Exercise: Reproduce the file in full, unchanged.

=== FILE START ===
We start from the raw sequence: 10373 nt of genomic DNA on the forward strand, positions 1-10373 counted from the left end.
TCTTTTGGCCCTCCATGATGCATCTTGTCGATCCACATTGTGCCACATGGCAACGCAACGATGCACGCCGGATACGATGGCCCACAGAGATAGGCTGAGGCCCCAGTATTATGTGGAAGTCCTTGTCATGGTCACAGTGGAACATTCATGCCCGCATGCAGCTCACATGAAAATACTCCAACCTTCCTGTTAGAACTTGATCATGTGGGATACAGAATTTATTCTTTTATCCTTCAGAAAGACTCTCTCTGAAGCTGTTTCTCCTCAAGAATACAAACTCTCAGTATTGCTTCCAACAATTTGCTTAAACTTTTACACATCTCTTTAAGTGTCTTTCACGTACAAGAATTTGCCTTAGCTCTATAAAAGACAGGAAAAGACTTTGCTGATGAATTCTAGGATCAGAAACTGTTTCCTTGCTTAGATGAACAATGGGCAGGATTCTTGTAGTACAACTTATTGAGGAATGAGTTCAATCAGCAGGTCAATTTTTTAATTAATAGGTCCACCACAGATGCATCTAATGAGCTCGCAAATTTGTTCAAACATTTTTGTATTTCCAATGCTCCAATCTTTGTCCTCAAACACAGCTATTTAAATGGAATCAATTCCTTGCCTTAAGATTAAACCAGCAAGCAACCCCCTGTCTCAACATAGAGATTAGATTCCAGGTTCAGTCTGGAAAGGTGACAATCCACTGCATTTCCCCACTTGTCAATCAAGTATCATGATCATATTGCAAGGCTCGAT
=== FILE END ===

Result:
We start from the raw sequence: 10373 nt of genomic DNA on the forward strand, positions 1-10373 counted from the left end.
TCTTTTGGCCCTCCATGATGCATCTTGTCGATCCACATTGTGCCACATGGCAACGCAACGATGCACGCCGGATACGATGGCCCACAGAGATAGGCTGAGGCCCCAGTATTATGTGGAAGTCCTTGTCATGGTCACAGTGGAACATTCATGCCCGCATGCAGCTCACATGAAAATACTCCAACCTTCCTGTTAGAACTTGATCATGTGGGATACAGAATTTATTCTTTTATCCTTCAGAAAGACTCTCTCTGAAGCTGTTTCTCCTCAAGAATACAAACTCTCAGTATTGCTTCCAACAATTTGCTTAAACTTTTACACATCTCTTTAAGTGTCTTTCACGTACAAGAATTTGCCTTAGCTCTATAAAAGACAGGAAAAGACTTTGCTGATGAATTCTAGGATCAGAAACTGTTTCCTTGCTTAGATGAACAATGGGCAGGATTCTTGTAGTACAACTTATTGAGGAATGAGTTCAATCAGCAGGTCAATTTTTTAATTAATAGGTCCACCACAGATGCATCTAATGAGCTCGCAAATTTGTTCAAACATTTTTGTATTTCCAATGCTCCAATCTTTGTCCTCAAACACAGCTATTTAAATGGAATCAATTCCTTGCCTTAAGATTAAACCAGCAAGCAACCCCCTGTCTCAACATAGAGATTAGATTCCAGGTTCAGTCTGGAAAGGTGACAATCCACTGCATTTCCCCACTTGTCAATCAAGTATCATGATCATATTGCAAGGCTCGAT